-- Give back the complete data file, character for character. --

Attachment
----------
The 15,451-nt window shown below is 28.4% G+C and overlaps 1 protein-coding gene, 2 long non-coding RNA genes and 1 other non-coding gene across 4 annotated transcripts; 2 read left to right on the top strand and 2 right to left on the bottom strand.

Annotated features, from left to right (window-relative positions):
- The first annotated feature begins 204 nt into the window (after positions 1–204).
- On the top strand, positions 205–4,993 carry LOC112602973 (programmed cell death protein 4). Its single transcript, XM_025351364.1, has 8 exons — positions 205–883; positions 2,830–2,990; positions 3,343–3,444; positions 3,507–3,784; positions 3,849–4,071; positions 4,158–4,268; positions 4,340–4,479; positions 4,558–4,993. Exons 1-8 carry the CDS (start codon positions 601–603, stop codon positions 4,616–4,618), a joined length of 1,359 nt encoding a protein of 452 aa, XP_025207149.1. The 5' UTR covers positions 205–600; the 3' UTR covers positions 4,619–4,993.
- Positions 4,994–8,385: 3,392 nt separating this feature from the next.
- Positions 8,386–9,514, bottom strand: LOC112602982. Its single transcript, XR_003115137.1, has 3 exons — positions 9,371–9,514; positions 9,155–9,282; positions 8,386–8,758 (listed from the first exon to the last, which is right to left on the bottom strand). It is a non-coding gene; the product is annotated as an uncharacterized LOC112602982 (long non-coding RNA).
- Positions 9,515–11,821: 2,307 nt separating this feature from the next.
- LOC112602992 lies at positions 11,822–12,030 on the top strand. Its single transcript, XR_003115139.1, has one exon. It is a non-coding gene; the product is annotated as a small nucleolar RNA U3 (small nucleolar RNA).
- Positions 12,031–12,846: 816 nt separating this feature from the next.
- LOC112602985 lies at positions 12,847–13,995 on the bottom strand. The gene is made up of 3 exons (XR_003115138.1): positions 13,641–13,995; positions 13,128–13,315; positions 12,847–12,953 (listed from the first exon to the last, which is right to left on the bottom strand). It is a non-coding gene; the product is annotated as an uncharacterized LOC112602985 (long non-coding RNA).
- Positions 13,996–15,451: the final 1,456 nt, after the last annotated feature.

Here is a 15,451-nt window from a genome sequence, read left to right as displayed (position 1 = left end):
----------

The 15,451-nt window shown below is 28.4% G+C and overlaps 1 protein-coding gene, 2 long non-coding RNA genes and 1 other non-coding gene across 4 annotated transcripts; 2 read left to right on the top strand and 2 right to left on the bottom strand.

Annotated features, from left to right (window-relative positions):
- The first annotated feature begins 204 nt into the window (after positions 1–204).
- On the top strand, positions 205–4,993 carry LOC112602973 (programmed cell death protein 4). Its single transcript, XM_025351364.1, has 8 exons — positions 205–883; positions 2,830–2,990; positions 3,343–3,444; positions 3,507–3,784; positions 3,849–4,071; positions 4,158–4,268; positions 4,340–4,479; positions 4,558–4,993. Exons 1-8 carry the CDS (start codon positions 601–603, stop codon positions 4,616–4,618), a joined length of 1,359 nt encoding a protein of 452 aa, XP_025207149.1. The 5' UTR covers positions 205–600; the 3' UTR covers positions 4,619–4,993.
- Positions 4,994–8,385: 3,392 nt separating this feature from the next.
- Positions 8,386–9,514, bottom strand: LOC112602982. Its single transcript, XR_003115137.1, has 3 exons — positions 9,371–9,514; positions 9,155–9,282; positions 8,386–8,758 (listed from the first exon to the last, which is right to left on the bottom strand). It is a non-coding gene; the product is annotated as an uncharacterized LOC112602982 (long non-coding RNA).
- Positions 9,515–11,821: 2,307 nt separating this feature from the next.
- LOC112602992 lies at positions 11,822–12,030 on the top strand. Its single transcript, XR_003115139.1, has one exon. It is a non-coding gene; the product is annotated as a small nucleolar RNA U3 (small nucleolar RNA).
- Positions 12,031–12,846: 816 nt separating this feature from the next.
- LOC112602985 lies at positions 12,847–13,995 on the bottom strand. The gene is made up of 3 exons (XR_003115138.1): positions 13,641–13,995; positions 13,128–13,315; positions 12,847–12,953 (listed from the first exon to the last, which is right to left on the bottom strand). It is a non-coding gene; the product is annotated as an uncharacterized LOC112602985 (long non-coding RNA).
- Positions 13,996–15,451: the final 1,456 nt, after the last annotated feature.

Here is a 15,451-nt window from a genome sequence, read left to right as displayed (position 1 = left end):